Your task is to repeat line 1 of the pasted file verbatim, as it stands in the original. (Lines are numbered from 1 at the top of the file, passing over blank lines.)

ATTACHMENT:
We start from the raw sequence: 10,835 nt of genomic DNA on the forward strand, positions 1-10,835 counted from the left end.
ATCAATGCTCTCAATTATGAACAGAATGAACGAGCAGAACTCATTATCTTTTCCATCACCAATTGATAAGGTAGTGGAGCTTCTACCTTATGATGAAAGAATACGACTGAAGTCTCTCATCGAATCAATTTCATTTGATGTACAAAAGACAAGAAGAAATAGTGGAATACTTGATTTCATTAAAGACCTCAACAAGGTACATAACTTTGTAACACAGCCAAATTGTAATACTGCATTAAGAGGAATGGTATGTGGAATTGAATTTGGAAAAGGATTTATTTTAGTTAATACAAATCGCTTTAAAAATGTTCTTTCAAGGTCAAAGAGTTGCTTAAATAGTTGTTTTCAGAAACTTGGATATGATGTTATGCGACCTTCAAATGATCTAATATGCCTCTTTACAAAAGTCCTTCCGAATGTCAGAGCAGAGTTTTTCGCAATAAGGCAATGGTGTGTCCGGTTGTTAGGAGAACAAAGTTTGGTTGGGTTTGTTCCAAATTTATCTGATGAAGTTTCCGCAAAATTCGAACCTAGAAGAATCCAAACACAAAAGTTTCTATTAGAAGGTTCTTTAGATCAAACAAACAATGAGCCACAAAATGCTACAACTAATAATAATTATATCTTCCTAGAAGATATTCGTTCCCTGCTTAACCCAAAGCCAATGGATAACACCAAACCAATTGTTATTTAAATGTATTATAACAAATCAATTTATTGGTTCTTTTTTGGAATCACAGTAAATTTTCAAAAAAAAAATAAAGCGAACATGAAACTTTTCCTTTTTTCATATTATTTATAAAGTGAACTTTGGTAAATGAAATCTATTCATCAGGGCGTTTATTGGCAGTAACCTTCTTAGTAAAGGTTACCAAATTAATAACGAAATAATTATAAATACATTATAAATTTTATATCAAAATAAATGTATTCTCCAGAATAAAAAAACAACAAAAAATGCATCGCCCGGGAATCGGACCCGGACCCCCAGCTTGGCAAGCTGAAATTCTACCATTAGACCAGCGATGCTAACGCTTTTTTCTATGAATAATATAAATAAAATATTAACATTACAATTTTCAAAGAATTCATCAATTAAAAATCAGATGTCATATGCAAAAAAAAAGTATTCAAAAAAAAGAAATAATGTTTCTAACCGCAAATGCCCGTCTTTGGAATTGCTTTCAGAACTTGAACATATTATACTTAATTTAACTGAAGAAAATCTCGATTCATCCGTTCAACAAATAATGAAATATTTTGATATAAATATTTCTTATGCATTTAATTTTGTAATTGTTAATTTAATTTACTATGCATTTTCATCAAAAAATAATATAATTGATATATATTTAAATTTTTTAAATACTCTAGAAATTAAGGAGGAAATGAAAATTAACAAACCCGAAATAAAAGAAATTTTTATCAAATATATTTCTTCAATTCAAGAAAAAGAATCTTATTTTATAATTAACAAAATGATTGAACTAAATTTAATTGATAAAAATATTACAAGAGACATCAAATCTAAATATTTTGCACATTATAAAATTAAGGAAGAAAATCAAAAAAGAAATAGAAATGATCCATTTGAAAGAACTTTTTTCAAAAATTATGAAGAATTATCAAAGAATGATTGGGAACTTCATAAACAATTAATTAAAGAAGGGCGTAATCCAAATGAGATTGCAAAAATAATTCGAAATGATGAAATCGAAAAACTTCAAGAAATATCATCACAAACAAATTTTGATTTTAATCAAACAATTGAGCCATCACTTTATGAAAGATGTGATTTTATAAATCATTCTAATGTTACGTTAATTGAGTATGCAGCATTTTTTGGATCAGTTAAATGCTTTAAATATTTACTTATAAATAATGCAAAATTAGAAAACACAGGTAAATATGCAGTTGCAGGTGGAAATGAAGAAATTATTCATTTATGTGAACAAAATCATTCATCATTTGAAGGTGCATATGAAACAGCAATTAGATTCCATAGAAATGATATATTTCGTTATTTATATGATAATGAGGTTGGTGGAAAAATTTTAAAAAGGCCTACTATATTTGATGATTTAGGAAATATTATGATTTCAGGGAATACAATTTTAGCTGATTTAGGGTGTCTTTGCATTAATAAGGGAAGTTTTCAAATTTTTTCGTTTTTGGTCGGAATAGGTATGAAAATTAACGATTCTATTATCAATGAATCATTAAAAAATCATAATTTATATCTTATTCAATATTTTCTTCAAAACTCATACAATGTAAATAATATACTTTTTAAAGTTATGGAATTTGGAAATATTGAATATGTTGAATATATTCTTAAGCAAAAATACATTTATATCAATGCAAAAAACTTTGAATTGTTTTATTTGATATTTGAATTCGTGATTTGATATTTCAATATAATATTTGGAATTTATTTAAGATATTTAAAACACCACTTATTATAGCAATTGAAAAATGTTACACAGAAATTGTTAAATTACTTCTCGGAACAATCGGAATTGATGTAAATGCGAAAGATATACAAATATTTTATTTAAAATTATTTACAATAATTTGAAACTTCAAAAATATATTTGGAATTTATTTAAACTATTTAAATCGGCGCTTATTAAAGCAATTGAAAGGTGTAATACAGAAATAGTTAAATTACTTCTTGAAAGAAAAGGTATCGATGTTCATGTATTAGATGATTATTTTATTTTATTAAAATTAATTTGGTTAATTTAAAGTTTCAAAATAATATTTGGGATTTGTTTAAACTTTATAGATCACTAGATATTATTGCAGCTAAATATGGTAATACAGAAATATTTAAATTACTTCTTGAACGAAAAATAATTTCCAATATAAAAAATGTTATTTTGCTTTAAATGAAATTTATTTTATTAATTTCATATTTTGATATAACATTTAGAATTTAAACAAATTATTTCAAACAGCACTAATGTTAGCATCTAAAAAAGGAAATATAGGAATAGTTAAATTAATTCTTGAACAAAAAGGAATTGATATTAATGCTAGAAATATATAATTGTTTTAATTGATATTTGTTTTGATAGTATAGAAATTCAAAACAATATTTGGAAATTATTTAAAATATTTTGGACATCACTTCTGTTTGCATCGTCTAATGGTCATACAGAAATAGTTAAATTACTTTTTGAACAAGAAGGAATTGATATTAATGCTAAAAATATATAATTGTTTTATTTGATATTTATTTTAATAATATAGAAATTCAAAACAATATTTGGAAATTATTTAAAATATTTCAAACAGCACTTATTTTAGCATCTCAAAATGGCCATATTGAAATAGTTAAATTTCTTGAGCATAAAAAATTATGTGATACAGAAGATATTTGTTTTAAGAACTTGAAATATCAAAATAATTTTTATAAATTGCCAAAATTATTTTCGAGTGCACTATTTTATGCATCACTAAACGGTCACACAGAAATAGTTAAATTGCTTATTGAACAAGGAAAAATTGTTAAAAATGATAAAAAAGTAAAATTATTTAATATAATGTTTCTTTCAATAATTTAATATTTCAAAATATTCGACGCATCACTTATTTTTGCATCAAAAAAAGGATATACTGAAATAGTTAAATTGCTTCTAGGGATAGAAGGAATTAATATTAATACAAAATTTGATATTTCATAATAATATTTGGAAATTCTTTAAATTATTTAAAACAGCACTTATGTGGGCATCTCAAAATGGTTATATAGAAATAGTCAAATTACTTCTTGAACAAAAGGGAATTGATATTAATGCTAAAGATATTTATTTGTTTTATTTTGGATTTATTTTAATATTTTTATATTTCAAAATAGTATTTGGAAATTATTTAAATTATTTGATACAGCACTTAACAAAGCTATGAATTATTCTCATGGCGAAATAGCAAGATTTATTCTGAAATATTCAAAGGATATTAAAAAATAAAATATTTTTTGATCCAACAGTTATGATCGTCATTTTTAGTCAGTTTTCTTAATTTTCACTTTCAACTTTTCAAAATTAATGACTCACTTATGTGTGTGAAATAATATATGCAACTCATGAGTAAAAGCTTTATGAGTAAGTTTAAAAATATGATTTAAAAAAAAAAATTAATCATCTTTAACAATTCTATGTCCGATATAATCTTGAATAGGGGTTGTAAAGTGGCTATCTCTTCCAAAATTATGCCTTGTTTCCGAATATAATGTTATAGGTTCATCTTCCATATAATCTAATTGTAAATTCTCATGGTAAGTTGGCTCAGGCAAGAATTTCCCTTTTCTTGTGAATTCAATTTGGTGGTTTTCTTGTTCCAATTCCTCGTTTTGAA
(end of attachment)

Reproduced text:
We start from the raw sequence: 10,835 nt of genomic DNA on the forward strand, positions 1-10,835 counted from the left end.